mation of our unity in faith and commitment of purpose as Hierarchs entrusted with leadership of our Churches in the contemporary world. As we assembled here at the Ecumenical Patriarchate, in the Mother Church of Constantinople, we recognize that, truly, “our ministry overflows with many thanksgivings to God.” (2 Cor. 9.12). While St. Paul was not the author of systematic treatises, it is generally acknowledged that there is hardly an area of Christian theology or Pneumatology, of Christology or ecclesiology, of anthropology or soteriology, indeed of ethics or ecology, for which St. Paul did not sow the seeds in his “bold” proclamation of the Gospel. In order, then, to realize the allembracing importance and impact of this great Apostle, we have chosen to follow in the footsteps of his missionary journeys through key cities of Asia Minor and Greece. Over the next week, we will quite literally be walking and conversing with St. Paul, discerning his traces and discussing his concepts. And so, in scholarly and spiritual fellowship, we shall travel together from this City to Smyrna (one of the cities along St. Paul’s third missionary journey); to Ephesus (where St. Paul met “in the church in the house” of Prisca and Aquila, those “who risked their necks for his life” [cf. Rom. 16.3-5]; it is in Ephesus where Paul also preached that “gods made by human hands are no gods at all” [Acts 19.26]); and to Attaleia (the ancient Roman port where St. Paul preached the Gospel and then set sail to Antioch [cf. Acts
His All Holiness, Patriarch Theodoros of Alexandria and Archbishop Anastasios of Tirana (Albania) around the Altar of the Church of St. John the Theologian at the archaeological site of ancient Ephesus.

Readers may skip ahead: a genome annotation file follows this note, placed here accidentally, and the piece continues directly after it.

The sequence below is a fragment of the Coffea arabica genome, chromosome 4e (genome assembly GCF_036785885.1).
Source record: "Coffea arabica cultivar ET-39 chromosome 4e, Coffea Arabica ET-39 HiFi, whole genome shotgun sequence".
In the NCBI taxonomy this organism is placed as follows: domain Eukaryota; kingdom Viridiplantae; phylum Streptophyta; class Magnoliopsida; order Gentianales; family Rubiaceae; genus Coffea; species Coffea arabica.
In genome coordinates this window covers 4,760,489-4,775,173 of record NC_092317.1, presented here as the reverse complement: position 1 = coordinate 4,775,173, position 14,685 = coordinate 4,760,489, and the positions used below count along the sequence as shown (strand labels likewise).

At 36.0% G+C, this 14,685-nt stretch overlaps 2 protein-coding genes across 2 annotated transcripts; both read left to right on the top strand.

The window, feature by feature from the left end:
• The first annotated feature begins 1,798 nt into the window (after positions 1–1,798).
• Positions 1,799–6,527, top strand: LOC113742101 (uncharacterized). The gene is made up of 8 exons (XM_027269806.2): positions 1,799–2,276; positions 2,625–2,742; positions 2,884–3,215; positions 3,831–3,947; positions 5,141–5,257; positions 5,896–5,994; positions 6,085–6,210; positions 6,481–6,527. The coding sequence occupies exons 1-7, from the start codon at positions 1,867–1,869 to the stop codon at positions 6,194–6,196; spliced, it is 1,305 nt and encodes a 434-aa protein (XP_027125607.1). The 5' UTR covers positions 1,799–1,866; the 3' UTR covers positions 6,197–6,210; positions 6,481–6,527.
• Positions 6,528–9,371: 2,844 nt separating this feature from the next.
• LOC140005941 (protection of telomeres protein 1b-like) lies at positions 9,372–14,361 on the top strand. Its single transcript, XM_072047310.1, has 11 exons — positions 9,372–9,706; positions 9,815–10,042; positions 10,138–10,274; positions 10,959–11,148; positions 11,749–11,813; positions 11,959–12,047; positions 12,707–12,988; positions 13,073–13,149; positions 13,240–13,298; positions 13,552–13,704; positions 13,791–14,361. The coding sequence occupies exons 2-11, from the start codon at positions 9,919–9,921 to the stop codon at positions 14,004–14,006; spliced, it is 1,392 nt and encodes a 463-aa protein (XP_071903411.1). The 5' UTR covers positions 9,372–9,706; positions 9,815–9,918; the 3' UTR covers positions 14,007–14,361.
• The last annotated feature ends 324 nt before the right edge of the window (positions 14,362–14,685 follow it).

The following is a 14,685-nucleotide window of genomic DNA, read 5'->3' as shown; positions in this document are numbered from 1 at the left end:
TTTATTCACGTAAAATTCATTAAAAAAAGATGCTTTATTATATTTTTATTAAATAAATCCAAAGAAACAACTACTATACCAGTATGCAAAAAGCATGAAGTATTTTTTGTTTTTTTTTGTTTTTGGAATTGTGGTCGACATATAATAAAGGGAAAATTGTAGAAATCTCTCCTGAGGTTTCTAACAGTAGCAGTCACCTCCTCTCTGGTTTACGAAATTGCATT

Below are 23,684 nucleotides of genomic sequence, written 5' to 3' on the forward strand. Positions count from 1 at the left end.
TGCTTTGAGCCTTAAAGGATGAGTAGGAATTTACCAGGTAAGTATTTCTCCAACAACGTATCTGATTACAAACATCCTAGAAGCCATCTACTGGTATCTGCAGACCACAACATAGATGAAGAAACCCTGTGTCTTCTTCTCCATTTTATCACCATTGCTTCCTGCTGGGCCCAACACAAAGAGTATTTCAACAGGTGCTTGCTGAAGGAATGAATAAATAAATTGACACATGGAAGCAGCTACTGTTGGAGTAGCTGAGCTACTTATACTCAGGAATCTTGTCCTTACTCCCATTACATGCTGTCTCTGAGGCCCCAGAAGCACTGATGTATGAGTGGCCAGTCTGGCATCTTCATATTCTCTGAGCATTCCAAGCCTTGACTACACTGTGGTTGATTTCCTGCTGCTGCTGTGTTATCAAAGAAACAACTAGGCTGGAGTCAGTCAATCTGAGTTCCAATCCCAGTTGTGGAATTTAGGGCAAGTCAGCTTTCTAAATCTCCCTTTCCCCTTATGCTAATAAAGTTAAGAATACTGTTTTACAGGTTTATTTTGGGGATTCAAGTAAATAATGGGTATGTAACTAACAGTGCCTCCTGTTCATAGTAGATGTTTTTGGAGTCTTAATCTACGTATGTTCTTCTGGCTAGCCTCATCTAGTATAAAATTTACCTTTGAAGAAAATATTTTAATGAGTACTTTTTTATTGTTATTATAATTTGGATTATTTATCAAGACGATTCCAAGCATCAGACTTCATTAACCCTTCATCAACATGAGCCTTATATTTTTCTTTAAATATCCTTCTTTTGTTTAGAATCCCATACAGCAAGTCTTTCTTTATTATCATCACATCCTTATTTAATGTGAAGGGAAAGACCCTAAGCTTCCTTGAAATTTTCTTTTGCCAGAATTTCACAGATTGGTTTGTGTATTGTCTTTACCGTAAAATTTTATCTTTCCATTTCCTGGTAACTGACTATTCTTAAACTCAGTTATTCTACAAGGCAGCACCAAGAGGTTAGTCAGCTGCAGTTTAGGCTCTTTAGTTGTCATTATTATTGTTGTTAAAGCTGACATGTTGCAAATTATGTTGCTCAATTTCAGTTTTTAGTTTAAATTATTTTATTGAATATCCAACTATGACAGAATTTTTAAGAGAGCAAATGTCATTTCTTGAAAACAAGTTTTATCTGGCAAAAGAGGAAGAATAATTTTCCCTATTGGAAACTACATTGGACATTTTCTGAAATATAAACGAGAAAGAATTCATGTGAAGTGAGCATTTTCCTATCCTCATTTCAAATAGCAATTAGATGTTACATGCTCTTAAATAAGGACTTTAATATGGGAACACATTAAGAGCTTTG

14.25]), as well as to Rhodes (where an entire bay is named after the great Apostle, who landed there toward the middle of the first century); and Crete (where Paul left Titus to serve as first bishop). We can only be in eternal awe of St. Paul’s remarkable endurance and perilous travels. St. Paul is justifiably considered the theologian of unity and of freedom alike. For, while he perceived the crucial distinction between unity and uniformity, he also professed the critical value of openness or freedom, affirming diversity and discerning the joy of Christ in “whatever is true, whatever is honorable, whatever is just, whatever is pure, whatever is pleasing, whatever is commendable, wherever there is excellence and anything worthy of praise.” (Phil. 4.8) In its catholicity, the Orthodox Church is truly and profoundly “ecumenical.” Nevertheless, this catholicity or ecumenicity is not “universal” – in the etymological sense of the word (from the Latin “tending toward oneness”), in the literal sense of drawing all things to unilateral homogeneity. This, as we underlined yesterday to our brother Bishops during the Hierarchal Synaxis, is the crucial basis of and essential criterion for Paul’s passionate plea for Church unity “in the same mind and purpose.” (1 Cor. 1.10) Nevertheless, at the same time, St. Paul prefers to emphasize “conformity” to the Body of Christ – “until Christ is formed in you” (Gal. 4.19) – rather than “uniformity” in accordance with certain ethical prescriptions. This is a unity that can only be realized in dialogue and collegiality, not in any universal imposition of opinion or doctrine. From the Closing Address by Ecumenical Patriarch Bartholomew In the Church of St. Titus the Apostle, first Bishop of Crete appointed by St. Paul. We praise and glorify the Name of the Trinitarian God for this abundantly rich and equally enriching Symposium that has, with His grace and blessing, finally come to a close. Here, on the historical island of Crete, our spiritual banquet has safely reached the beautiful waters of the “fair havens” (the Kaloi Loimenes), the very place that St. Paul visited some two thousand years ago. In many ways, over the past days, we have gained unique insights into the perilous travels and profound preaching of St. Paul. It has been an exhausting and yet also an inspiring excursion. Together with the most reverend Patriarchs and Hierarchs, as well as the esteemed professors, we have walked in pilgrimage through the living ruins of Ephesus and Perge; and we have joined in celebration with the living communities of Rhodes and Crete. Together, clergy and theologians, we have experienced nothing less than an unprecedented spiritual and intellectual banquet. Together, therefore, we openly confess with St. John Chrysostom – as we heard during the opening session of our Symposium – that “we have witnessed the dust of St. Paul’s feet, which ran through the world, yet were not tired … which went through places populated and uninhabited, which walked on so many journeys.” (Homily on the Letter to the Romans 32, PG 60.678-80)